“So, these are the mailboxes,” I say with flourish, breaking the silence, as we cross the small lobby. “Yours is next to mine.”
He smiles politely and gets the door. We’re blasted by cold air. I try to pull my collar up around my neck, but my hands are full.
“Need some help?” he offers.
I give him Ginger’s leash and my thermos so I can bundle deeper into my coat. “The diner’s to the right,” I tell him. “I’m going that way too.”
He gives me back the coffee but takes Ginger down the sidewalk as if she were his own.
Despite the cold, the sun is shining. I get a better look at him. He has a five o’clock, butter-blond shadow at seven o’clock in the morning. It’s a shade lighter than his coppery lips and shows off his high cheekbones. His is the kind of face you’d see in a movie. One I might’ve gone to as a teenager just because he was on the poster.
“Shit,” he states.
Because I’m paying attention to him and not where I’m going, it takes me a moment to understand. Literally—shit. I hop sideways just in time, narrowly avoiding a pile of dog poop. “Ugh.”
He grins. “Mondays.”
“Lazy assholes is more like it.”
“Spoken like a true city girl.” He smiles bigger. “Have you lived in the building long?”
“Four years yesterday.” We stop so Ginger can pee on her usual tree. “But I went to NYU. I’ve lived on the east side for over ten years.”
“So you hate it here.”
I laugh, and God, does it feel good. My dry cheeks crack like they’re made of concrete and I’ve hit them with a hammer. We continue walking, Ginger looking back at us every few seconds, as if we might disappear on her. My mood has lifted. Sometimes, in this city, talking to strangers is a burden. They want something—directions, money, time. I’m glad I stopped for my new neighbor, though. He’s chasing off the dark clouds that’ve been hanging around lately.
But then, he stops abruptly and groans. I get the sudden, intense feeling this walk is over. “I left my wallet in the apartment. Think they’ll let me open a tab?”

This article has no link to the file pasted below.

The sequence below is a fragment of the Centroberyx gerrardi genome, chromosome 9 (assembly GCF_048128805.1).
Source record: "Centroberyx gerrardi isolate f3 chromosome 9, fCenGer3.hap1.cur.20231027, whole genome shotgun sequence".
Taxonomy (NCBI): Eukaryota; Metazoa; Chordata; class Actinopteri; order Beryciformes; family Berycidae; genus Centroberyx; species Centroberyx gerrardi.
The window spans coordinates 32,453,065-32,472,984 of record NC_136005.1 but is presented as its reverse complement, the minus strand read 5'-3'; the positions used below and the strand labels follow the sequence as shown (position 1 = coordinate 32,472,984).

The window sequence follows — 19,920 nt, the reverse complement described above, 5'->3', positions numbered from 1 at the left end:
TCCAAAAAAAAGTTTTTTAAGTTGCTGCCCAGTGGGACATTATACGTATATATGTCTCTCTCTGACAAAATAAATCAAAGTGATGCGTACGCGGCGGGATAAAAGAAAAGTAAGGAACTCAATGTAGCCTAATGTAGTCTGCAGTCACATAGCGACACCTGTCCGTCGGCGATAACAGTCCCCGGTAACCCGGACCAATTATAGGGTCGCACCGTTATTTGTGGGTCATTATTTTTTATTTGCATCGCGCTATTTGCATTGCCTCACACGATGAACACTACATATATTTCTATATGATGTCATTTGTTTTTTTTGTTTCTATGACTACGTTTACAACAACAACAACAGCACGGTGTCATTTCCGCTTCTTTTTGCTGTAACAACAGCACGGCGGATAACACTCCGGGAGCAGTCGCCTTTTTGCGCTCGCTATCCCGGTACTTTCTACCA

“Not a chance.” We’re a few feet from the crosswalk, and I nod across the street. “There’s the diner.”
“Okay.” He wipes his nose on his sleeve. Mine is also running a little despite the fact that the walk has warmed me up. I don’t believe he isn’t the slightest bit cold. “I better run back. I’m about to eat my hand.”
I don’t have to think twice. He’s helped me out just by making me feel better, and I want to return the favor. “I’ll spot you,” I say, digging in my pocket for cash. I keep forty bucks in my coat in case of dog-walking emergencies. Since I can hear his stomach grumbling from here, I give him both twenties. “Get the hash browns. Trust me.”
He takes the money. “You’re an angel. I’ll pay you back.”
“No problem.” I nod at Ginger, who pants, giving us her signature Golden-Retriever smile. “Consider it a thanks for your services.”
“For a ten-minute walk? Expensive pooch.” He hands me back the leash, then adds, “Unless you want to join me? My treat,” he teases.
I’m surprised by his invitation but even more so that I’m disappointed to turn it down. Hash browns and good company sound like a great way to spend the morning. “I should get to work,” I say with some reluctance. “Not everyone can make rent walking dogs.”
“Good point.” He grins. The walk signal begins to count down. Last chance to change my mind and play hooky from work. He holds up the money. “Thanks again.”
He jogs across the street toward the restaurant. I wonder what his name is. And why he isn’t also on his way to work on a Monday morning.
Except for him, the view from this corner is familiar. I’ve stood here more times than I can count. Ginger pulls on her leash. She knows this is where we turn back for the apartment. The sun is still out, but clouds edge the city. Alone again, any humor in my morning dissipates. My mood creeps back down to where it was earlier—where it’s been for months.